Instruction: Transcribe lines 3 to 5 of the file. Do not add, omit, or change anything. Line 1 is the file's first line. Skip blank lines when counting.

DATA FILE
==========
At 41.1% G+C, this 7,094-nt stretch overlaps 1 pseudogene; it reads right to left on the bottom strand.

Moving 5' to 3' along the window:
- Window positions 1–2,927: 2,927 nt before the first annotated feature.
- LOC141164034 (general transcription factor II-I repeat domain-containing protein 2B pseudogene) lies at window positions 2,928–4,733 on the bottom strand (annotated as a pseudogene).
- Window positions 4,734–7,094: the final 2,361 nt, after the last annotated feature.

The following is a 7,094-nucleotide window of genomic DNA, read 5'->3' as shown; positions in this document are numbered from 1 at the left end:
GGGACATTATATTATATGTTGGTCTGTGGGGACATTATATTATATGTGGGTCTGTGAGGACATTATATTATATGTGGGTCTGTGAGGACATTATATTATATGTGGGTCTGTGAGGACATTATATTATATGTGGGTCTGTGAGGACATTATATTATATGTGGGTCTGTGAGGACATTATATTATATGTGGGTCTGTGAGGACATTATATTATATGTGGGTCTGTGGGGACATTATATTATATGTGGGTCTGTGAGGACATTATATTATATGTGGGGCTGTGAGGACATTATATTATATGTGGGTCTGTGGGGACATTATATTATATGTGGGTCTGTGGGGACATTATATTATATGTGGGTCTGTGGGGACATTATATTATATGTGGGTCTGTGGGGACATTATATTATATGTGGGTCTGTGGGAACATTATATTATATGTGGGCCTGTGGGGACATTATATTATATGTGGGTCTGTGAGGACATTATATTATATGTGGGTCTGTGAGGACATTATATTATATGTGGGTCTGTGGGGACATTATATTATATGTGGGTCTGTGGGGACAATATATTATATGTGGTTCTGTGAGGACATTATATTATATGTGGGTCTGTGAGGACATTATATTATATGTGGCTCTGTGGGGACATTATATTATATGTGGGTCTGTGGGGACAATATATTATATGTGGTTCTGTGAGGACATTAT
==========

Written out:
- Window positions 1–2,927: 2,927 nt before the first annotated feature.
- LOC141164034 (general transcription factor II-I repeat domain-containing protein 2B pseudogene) lies at window positions 2,928–4,733 on the bottom strand (annotated as a pseudogene).
- Window positions 4,734–7,094: the final 2,361 nt, after the last annotated feature.